What are soft sensors?

Hardware on a production line

In today's data-driven world, the value of information cannot be overstated. As the capacity to collect vast amounts of data continues to expand, so does the demand for clever and effective data utilization. Soft sensors harness production line data into valuable continuous measurements for variables that are time-consuming, costly, or even impossible to produce with physical instrumentation or traditional statistics.

The Surge of Production Line Data

The manufacturing industry has witnessed an influx of real-time production line data, acquired through physical sensors (i.e., hard sensors) positioned across the production process. Advancements in technology have not only made data collection more efficient but have also significantly reduced the associated costs. While these instruments can provide measurements for parameters of real-time process statuses like temperature, flow rate, and pressure, certain critical variables often still rely on infrequent, manual, and resource-intensive physical sampling and laboratory testing. Soft sensors, or virtual sensors, address the limitations of manual and expensive measurements by generating continuous, real-time estimates for these variables through data-driven models and sophisticated algorithms. The name soft sensor is derived from “software sensor” to describe the output provided by a traditional hardware sensor while emphasizing the difference in the means of collection (hardware vs. software).

How Do Soft Sensors Work?

The exponential growth of industry data is the ground pillar of the development of soft sensors. At the core of modern soft sensors lies the fusion of this data and machine learning. Machine learning is broadly defined as “the capability of a machine to imitate intelligent human behaviour”. Soft sensors use the wealth of information captured by various hardware sensors to construct mathematical models that establish correlations between the data from physical sensors and the target variable – i.e. often a laboratory measurement.

The foundation of these mathematical models is historical data, which comprises both sensor data and corresponding lab measurements. Machine learning techniques are employed to build models based on the data, enabling real-time predictions or estimations. The guiding principle is straightforward: greater volumes of high-quality data lead to increased accuracy in the model.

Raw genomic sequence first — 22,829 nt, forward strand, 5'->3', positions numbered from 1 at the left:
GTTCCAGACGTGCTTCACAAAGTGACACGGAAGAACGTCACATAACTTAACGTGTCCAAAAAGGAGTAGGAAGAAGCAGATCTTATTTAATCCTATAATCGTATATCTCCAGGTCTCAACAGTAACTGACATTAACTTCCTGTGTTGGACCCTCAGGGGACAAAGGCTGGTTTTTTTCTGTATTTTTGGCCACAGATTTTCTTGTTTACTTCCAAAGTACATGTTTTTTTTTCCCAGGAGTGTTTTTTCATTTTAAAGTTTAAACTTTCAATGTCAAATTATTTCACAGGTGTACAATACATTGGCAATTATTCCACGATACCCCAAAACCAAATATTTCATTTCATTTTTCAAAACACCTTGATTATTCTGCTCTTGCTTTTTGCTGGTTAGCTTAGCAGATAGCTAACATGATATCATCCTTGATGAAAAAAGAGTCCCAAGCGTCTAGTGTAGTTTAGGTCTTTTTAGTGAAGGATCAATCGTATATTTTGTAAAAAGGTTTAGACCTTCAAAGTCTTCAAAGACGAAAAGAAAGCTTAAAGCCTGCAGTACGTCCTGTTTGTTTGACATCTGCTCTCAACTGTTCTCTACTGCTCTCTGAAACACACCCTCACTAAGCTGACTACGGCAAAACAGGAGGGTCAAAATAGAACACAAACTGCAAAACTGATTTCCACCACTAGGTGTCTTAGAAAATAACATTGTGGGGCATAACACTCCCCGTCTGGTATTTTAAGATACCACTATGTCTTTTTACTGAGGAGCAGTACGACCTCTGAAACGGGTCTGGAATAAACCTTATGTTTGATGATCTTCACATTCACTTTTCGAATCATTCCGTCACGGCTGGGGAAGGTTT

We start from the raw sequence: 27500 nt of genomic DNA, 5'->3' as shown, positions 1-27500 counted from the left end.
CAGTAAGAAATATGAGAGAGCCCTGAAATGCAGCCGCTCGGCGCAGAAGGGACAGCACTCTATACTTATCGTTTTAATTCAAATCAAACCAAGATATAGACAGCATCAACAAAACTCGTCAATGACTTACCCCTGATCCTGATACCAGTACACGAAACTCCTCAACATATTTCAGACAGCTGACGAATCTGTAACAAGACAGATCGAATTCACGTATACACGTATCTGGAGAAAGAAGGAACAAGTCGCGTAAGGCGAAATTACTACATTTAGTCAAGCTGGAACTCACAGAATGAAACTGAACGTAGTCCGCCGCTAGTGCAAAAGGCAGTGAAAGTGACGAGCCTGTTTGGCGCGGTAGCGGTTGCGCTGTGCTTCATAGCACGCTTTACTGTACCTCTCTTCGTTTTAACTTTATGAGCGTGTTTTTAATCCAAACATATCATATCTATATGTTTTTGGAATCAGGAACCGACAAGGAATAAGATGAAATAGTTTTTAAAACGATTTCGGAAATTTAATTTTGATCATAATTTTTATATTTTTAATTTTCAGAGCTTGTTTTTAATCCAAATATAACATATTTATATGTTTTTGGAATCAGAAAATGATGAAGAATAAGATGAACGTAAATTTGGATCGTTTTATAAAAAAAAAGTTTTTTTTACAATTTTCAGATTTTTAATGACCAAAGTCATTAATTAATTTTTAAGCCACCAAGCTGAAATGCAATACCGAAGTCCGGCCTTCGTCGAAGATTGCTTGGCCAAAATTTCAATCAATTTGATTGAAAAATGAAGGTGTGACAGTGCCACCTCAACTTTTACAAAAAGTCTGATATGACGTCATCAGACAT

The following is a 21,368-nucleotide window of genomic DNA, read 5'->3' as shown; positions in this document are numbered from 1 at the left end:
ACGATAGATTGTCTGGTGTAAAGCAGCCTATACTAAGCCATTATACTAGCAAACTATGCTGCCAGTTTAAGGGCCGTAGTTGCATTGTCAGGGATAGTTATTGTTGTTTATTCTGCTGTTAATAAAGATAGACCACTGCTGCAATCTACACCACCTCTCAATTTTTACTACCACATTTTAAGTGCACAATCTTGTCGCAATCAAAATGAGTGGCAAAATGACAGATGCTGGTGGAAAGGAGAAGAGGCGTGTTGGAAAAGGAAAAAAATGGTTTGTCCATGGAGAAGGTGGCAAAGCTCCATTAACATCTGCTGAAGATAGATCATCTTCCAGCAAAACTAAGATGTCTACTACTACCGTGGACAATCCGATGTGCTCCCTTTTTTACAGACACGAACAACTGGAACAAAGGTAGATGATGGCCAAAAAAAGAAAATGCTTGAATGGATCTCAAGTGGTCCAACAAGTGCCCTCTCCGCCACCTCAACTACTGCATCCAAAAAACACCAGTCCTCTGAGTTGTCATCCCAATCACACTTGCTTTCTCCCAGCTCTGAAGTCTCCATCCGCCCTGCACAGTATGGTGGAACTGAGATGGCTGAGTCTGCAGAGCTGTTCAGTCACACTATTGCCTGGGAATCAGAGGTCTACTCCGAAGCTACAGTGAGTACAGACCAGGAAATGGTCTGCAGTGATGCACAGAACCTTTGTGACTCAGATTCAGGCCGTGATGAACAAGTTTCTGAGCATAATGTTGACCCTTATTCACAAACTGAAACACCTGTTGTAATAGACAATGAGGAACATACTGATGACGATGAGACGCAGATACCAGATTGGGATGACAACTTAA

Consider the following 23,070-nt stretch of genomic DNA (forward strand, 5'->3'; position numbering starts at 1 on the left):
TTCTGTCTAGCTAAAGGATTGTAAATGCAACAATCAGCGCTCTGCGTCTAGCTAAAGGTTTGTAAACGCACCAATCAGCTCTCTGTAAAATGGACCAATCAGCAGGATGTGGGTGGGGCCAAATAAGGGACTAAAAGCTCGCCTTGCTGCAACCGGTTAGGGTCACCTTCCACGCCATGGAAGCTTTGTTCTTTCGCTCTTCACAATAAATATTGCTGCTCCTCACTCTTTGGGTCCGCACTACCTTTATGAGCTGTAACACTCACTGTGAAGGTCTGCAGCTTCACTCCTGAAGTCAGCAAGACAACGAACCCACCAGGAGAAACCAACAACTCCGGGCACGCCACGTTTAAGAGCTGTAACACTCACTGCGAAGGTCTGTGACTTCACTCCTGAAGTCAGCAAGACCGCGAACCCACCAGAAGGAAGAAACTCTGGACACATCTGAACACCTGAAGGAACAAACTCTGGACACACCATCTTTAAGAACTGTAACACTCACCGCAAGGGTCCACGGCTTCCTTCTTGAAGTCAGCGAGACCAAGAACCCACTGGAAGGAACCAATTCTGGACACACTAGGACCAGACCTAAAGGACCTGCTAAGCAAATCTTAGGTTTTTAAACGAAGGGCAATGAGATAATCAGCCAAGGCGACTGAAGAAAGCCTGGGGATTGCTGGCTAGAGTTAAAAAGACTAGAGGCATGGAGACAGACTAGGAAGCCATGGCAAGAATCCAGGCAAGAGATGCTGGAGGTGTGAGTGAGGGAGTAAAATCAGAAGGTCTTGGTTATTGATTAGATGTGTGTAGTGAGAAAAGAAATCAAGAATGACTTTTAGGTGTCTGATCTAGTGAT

Advantages of Employing Soft Sensors

1. Cost-Effective Real-Time Monitoring:

Soft sensors offer continuous, real-time data, empowering manufacturers to monitor and adjust processes instantly. This proactive approach aids in the early detection and prompt rectification of deviations such as identifying subtle variations in chemical composition before they lead to production defects, saving substantial funds.

2. Enhanced Efficiency and Sustainability:

With access to real-time data and the ability to make immediate adjustments, production processes become more efficient, leading to reduced waste and a marked improvement in product quality. This heightened efficiency not only increases competitiveness but also promotes sustainability by minimizing resource wastage and environmental impact.

3. Detecting Sensors Faults:

Soft sensors can be vital for detecting and addressing faulty hardware sensors in the production line. They achieve this by continuously comparing their predictions with actual readings. When a significant deviation occurs, it signals a potential sensor fault. This enables proactive maintenance which ensures data reliability, minimizes errors, and enhances production quality.

Why soft sensor projects have historically often failed?

While everything sounds great on paper, soft sensor projects often fall short. This is in part due to the heavy reliance on historical data that may not capture all relevant variations in the production process. Additionally, inaccurate, or incomplete data can lead to unreliable predictions.

Moreover, soft sensor projects can prove to be financially burdensome. They typically demand substantial investments in terms of labour from data scientists tasked with model construction. When combined with the challenge of unexpected process changes that necessitate costly re-modeling efforts, the financial burden can become overwhelming in relation to the expected outcomes.

At SimAnalytics, we have taken on a new approach to soft sensors, offering manufacturers a more cost-effective and time-efficient solution. To delve deeper into the reasons behind the shortcomings of soft sensors and discover how we have addressed these limitations, explore the second part of this blog.

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